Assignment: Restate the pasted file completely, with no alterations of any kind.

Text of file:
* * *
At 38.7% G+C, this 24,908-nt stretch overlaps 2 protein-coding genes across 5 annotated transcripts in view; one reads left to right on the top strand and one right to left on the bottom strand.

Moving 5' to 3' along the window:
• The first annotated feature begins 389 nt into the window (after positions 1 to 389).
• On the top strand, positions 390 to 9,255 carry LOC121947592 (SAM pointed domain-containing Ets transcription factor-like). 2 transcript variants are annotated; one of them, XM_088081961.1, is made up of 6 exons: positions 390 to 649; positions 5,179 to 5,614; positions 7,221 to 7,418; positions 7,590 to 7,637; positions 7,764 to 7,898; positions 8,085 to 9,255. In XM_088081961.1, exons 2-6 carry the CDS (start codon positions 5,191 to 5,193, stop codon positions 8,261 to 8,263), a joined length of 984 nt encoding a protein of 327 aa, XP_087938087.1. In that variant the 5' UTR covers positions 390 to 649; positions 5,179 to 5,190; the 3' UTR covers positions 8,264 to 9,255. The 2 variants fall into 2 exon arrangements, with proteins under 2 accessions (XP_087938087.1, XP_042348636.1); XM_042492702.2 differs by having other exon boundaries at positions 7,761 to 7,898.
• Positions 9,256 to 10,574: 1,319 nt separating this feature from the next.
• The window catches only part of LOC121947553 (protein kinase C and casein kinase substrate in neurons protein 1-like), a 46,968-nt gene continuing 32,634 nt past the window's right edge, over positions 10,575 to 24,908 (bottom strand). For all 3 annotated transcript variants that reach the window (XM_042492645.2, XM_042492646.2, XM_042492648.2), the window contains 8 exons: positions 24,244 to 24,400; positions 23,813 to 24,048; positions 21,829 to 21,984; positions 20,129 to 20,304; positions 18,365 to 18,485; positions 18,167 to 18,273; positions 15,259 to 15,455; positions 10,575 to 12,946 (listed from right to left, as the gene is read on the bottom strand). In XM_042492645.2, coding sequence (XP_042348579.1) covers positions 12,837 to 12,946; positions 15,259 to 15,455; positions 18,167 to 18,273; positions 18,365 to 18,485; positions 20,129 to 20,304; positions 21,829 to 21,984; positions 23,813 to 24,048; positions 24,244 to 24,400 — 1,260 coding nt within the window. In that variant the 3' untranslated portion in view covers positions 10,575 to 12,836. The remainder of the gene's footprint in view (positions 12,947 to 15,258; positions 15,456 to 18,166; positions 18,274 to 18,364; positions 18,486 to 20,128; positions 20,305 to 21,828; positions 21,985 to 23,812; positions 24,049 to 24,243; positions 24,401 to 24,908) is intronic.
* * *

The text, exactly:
At 38.7% G+C, this 24,908-nt stretch overlaps 2 protein-coding genes across 5 annotated transcripts in view; one reads left to right on the top strand and one right to left on the bottom strand.

Moving 5' to 3' along the window:
• The first annotated feature begins 389 nt into the window (after positions 1 to 389).
• On the top strand, positions 390 to 9,255 carry LOC121947592 (SAM pointed domain-containing Ets transcription factor-like). 2 transcript variants are annotated; one of them, XM_088081961.1, is made up of 6 exons: positions 390 to 649; positions 5,179 to 5,614; positions 7,221 to 7,418; positions 7,590 to 7,637; positions 7,764 to 7,898; positions 8,085 to 9,255. In XM_088081961.1, exons 2-6 carry the CDS (start codon positions 5,191 to 5,193, stop codon positions 8,261 to 8,263), a joined length of 984 nt encoding a protein of 327 aa, XP_087938087.1. In that variant the 5' UTR covers positions 390 to 649; positions 5,179 to 5,190; the 3' UTR covers positions 8,264 to 9,255. The 2 variants fall into 2 exon arrangements, with proteins under 2 accessions (XP_087938087.1, XP_042348636.1); XM_042492702.2 differs by having other exon boundaries at positions 7,761 to 7,898.
• Positions 9,256 to 10,574: 1,319 nt separating this feature from the next.
• The window catches only part of LOC121947553 (protein kinase C and casein kinase substrate in neurons protein 1-like), a 46,968-nt gene continuing 32,634 nt past the window's right edge, over positions 10,575 to 24,908 (bottom strand). For all 3 annotated transcript variants that reach the window (XM_042492645.2, XM_042492646.2, XM_042492648.2), the window contains 8 exons: positions 24,244 to 24,400; positions 23,813 to 24,048; positions 21,829 to 21,984; positions 20,129 to 20,304; positions 18,365 to 18,485; positions 18,167 to 18,273; positions 15,259 to 15,455; positions 10,575 to 12,946 (listed from right to left, as the gene is read on the bottom strand). In XM_042492645.2, coding sequence (XP_042348579.1) covers positions 12,837 to 12,946; positions 15,259 to 15,455; positions 18,167 to 18,273; positions 18,365 to 18,485; positions 20,129 to 20,304; positions 21,829 to 21,984; positions 23,813 to 24,048; positions 24,244 to 24,400 — 1,260 coding nt within the window. In that variant the 3' untranslated portion in view covers positions 10,575 to 12,836. The remainder of the gene's footprint in view (positions 12,947 to 15,258; positions 15,456 to 18,166; positions 18,274 to 18,364; positions 18,486 to 20,128; positions 20,305 to 21,828; positions 21,985 to 23,812; positions 24,049 to 24,243; positions 24,401 to 24,908) is intronic.